My students and I just completed our class mission statement, and I decided to try a different format this year. Rather than present our ideas as a series of paragraphs, I designed the document to look like the front wall of a classroom. The text was fit inside a whiteboard, two bulletin boards, a clock, a flag, and other "classroom-themed" shapes. As much as possible, the meaning of the text matched the object in which it was placed. For example, the words "we use our time well and make the most of every day" were put in the clock. My hope is that this novel format will resonate with my students and give our ideas greater meaning.


Click here to see the full-sized version of our new class mission statement.

Saturday, 27 August 2016 09:54

15 1/2 Ways to Personalize Learning


  • In this engaging book, National Board Certified elementary school teacher Steve Reifman presents a variety of proven, user-friendly teaching strategies, ideas, and activities that simplify the challenge of personalizing student learning and enable educators to meet children’s diverse needs confidently, effectively, and joyfully.   

  • We are living in a time when the Common Core standards and standardized testing are exerting an enormous influence on America’s schools. To help children meet these common expectations and score well on these common assessments, it may appear that teachers need to treat students the same way and use common methods. This couldn’t be further from the truth. Increased standardization will not lead to better academic performance. In fact, the opposite is true. Greater personalization will help children perform their best academically, develop their unique strengths and talents, and maximize their amazing potential.
Children perform their best academically in an environment where teachers know them well, acknowledge them for the unique strengths and talents they possess, and encourage them to make meaningful choices about their learning. The ideas found in this book empower educators to create this type of environment. In addition, children will develop higher self-esteem, have more positive school experiences, and feel more connected to their schools and the people in them.

This teaching resource is divided into four sections.
Part 1 describes five ways classroom educators can personalize the approach students take to their work.
Part 2 focuses on three ways to personalize academic instruction, including Steve’s favorite method of integrating technology in the classroom. Part 3 features three (and a half) ways to personalize student goals.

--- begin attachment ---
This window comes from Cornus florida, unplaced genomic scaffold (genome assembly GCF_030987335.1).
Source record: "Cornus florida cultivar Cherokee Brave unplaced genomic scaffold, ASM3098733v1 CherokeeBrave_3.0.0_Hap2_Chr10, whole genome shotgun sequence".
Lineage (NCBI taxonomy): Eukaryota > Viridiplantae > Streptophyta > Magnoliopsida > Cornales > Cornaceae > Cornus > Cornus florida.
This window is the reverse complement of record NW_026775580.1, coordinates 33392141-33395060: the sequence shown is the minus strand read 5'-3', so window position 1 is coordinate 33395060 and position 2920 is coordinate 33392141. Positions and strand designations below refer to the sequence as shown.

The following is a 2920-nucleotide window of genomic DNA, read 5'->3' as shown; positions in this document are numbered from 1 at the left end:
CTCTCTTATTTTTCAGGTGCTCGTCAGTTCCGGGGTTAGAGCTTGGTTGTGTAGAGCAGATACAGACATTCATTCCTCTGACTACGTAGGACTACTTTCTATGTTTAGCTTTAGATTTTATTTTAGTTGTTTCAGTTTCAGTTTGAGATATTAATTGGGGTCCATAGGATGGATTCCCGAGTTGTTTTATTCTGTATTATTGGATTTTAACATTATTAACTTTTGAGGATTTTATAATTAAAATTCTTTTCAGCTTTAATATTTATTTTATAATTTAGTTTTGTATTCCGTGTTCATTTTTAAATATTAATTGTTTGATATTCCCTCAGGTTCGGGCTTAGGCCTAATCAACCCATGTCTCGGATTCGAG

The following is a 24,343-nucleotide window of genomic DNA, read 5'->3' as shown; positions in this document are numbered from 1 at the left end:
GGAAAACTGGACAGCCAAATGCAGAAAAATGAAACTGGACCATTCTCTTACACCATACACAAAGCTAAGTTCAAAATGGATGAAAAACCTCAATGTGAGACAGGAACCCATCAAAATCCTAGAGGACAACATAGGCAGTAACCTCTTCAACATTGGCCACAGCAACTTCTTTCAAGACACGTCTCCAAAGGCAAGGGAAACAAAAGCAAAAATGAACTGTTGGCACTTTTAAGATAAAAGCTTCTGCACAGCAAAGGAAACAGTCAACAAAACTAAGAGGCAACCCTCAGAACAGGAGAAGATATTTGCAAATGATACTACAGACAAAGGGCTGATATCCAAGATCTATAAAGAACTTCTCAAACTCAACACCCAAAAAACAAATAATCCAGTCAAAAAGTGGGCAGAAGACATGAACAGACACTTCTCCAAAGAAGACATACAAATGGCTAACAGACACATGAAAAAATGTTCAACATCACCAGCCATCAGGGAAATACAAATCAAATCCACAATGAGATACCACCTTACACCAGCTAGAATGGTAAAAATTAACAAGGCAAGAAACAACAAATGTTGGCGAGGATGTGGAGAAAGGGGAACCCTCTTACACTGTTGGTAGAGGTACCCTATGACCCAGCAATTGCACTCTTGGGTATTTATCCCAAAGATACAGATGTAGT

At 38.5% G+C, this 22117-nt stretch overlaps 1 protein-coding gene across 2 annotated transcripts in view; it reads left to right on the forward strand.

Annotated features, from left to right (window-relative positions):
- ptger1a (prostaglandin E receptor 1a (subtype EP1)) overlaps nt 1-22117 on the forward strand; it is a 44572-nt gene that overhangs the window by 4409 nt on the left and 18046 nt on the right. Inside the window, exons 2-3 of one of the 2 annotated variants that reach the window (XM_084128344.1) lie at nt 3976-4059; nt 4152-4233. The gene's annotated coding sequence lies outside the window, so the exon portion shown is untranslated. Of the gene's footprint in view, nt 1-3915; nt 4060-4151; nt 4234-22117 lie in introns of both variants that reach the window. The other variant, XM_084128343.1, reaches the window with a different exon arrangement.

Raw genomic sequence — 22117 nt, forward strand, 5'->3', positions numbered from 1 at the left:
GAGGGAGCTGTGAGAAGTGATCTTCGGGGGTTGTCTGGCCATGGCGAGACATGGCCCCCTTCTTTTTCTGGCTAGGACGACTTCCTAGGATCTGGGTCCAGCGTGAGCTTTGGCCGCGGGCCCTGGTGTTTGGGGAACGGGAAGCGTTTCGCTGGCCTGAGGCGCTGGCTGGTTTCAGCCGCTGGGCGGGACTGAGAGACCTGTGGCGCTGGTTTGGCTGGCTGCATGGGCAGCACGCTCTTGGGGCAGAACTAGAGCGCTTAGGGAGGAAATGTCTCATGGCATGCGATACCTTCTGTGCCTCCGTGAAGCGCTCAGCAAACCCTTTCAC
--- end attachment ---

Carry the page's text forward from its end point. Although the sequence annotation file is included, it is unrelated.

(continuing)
Part 4 contains four ways to personalize each child’s classroom experience.
There is also a link that provides access to a free PDF with over 25 printable pages that make it easy to incorporate the book’s ideas in the classroom. 


Saturday, 18 June 2016 00:51

Exciting Video Announcement

15 1 2Ways cover4In this video I announce the release of my new e-book on amazon, 15 1/2 Ways to Personalize Learning. In the book I present a variety of proven, user-friendly teaching strategies, ideas, and activities that simplify the challenge of personalizing student learning and enable educators to meet children’s diverse needs confidently, effectively, and joyfully.

This teaching resource is divided into four sections.

Part 1: Personalize the approach students take to their work

Part 2: Personalize academic instruction (This part includes my favorite method of integrating technology in the classroom.)

Part 3: Personalize student goals

Part 4: Personalize each child’s classroom experience

There is also a link in the book that provides access to a free PDF with over 25 printable pages that make it easy to incorporate the book’s ideas in the classroom.

Click here to see the book on  

Click here to see the video.

PassionSurveyOne of my favorite beginning-of-the-year activities to use in the classroom is the Passion Survey. Having children identify their favorite hobbies and topics and then using this information throughout the school year produces numerous academic and socio-emotional benefits. This video describes these benefits and presents a user-friendly way to organize and display the results.

Watch this video now.